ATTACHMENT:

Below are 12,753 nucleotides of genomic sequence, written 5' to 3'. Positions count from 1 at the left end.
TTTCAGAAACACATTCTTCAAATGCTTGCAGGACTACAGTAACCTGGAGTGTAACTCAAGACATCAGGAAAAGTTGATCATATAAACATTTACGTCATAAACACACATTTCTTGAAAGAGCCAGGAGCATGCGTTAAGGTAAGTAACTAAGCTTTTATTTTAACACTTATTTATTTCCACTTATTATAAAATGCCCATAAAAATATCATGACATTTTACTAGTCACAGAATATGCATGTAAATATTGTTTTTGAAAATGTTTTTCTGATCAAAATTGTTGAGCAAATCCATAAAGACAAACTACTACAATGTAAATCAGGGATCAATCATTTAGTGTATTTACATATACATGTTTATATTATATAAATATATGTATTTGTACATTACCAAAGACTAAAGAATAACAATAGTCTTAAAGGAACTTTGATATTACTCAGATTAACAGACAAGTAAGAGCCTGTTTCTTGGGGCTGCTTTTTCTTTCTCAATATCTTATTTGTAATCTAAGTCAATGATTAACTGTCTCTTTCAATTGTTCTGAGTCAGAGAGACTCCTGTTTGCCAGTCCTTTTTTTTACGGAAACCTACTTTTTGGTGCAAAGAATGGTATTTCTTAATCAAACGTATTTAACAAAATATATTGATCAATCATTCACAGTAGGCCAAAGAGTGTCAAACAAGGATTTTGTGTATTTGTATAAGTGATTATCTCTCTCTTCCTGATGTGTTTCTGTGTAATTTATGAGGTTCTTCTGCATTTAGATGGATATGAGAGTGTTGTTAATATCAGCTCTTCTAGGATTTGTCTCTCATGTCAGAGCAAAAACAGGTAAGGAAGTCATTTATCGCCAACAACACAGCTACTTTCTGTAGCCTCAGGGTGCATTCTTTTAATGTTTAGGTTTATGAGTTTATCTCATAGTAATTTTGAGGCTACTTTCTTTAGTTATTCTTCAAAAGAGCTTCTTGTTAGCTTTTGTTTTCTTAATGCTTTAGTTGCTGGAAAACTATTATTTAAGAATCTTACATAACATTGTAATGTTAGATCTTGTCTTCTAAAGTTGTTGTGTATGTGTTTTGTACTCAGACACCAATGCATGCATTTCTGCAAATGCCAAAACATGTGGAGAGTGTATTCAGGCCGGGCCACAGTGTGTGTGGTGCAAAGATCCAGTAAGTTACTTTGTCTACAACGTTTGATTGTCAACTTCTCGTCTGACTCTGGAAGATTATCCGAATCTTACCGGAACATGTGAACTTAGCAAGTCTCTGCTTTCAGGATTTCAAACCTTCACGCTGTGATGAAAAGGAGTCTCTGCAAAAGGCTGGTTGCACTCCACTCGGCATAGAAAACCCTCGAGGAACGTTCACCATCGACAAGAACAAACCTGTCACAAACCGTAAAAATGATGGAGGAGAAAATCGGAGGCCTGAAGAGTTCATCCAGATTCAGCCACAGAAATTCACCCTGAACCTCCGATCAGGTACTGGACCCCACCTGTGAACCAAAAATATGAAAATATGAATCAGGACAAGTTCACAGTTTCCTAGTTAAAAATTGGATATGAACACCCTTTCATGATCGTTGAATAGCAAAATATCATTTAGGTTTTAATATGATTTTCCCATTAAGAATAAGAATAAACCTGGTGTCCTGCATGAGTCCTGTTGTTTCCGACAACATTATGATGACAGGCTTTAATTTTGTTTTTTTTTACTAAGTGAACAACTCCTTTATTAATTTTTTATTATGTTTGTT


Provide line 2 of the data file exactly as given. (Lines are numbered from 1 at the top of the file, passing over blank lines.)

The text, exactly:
TTTCAGAAACACATTCTTCAAATGCTTGCAGGACTACAGTAACCTGGAGTGTAACTCAAGACATCAGGAAAAGTTGATCATATAAACATTTACGTCATAAACACACATTTCTTGAAAGAGCCAGGAGCATGCGTTAAGGTAAGTAACTAAGCTTTTATTTTAACACTTATTTATTTCCACTTATTATAAAATGCCCATAAAAATATCATGACATTTTACTAGTCACAGAATATGCATGTAAATATTGTTTTTGAAAATGTTTTTCTGATCAAAATTGTTGAGCAAATCCATAAAGACAAACTACTACAATGTAAATCAGGGATCAATCATTTAGTGTATTTACATATACATGTTTATATTATATAAATATATGTATTTGTACATTACCAAAGACTAAAGAATAACAATAGTCTTAAAGGAACTTTGATATTACTCAGATTAACAGACAAGTAAGAGCCTGTTTCTTGGGGCTGCTTTTTCTTTCTCAATATCTTATTTGTAATCTAAGTCAATGATTAACTGTCTCTTTCAATTGTTCTGAGTCAGAGAGACTCCTGTTTGCCAGTCCTTTTTTTTACGGAAACCTACTTTTTGGTGCAAAGAATGGTATTTCTTAATCAAACGTATTTAACAAAATATATTGATCAATCATTCACAGTAGGCCAAAGAGTGTCAAACAAGGATTTTGTGTATTTGTATAAGTGATTATCTCTCTCTTCCTGATGTGTTTCTGTGTAATTTATGAGGTTCTTCTGCATTTAGATGGATATGAGAGTGTTGTTAATATCAGCTCTTCTAGGATTTGTCTCTCATGTCAGAGCAAAAACAGGTAAGGAAGTCATTTATCGCCAACAACACAGCTACTTTCTGTAGCCTCAGGGTGCATTCTTTTAATGTTTAGGTTTATGAGTTTATCTCATAGTAATTTTGAGGCTACTTTCTTTAGTTATTCTTCAAAAGAGCTTCTTGTTAGCTTTTGTTTTCTTAATGCTTTAGTTGCTGGAAAACTATTATTTAAGAATCTTACATAACATTGTAATGTTAGATCTTGTCTTCTAAAGTTGTTGTGTATGTGTTTTGTACTCAGACACCAATGCATGCATTTCTGCAAATGCCAAAACATGTGGAGAGTGTATTCAGGCCGGGCCACAGTGTGTGTGGTGCAAAGATCCAGTAAGTTACTTTGTCTACAACGTTTGATTGTCAACTTCTCGTCTGACTCTGGAAGATTATCCGAATCTTACCGGAACATGTGAACTTAGCAAGTCTCTGCTTTCAGGATTTCAAACCTTCACGCTGTGATGAAAAGGAGTCTCTGCAAAAGGCTGGTTGCACTCCACTCGGCATAGAAAACCCTCGAGGAACGTTCACCATCGACAAGAACAAACCTGTCACAAACCGTAAAAATGATGGAGGAGAAAATCGGAGGCCTGAAGAGTTCATCCAGATTCAGCCACAGAAATTCACCCTGAACCTCCGATCAGGTACTGGACCCCACCTGTGAACCAAAAATATGAAAATATGAATCAGGACAAGTTCACAGTTTCCTAGTTAAAAATTGGATATGAACACCCTTTCATGATCGTTGAATAGCAAAATATCATTTAGGTTTTAATATGATTTTCCCATTAAGAATAAGAATAAACCTGGTGTCCTGCATGAGTCCTGTTGTTTCCGACAACATTATGATGACAGGCTTTAATTTTGTTTTTTTTTACTAAGTGAACAACTCCTTTATTAATTTTTTATTATGTTTGTT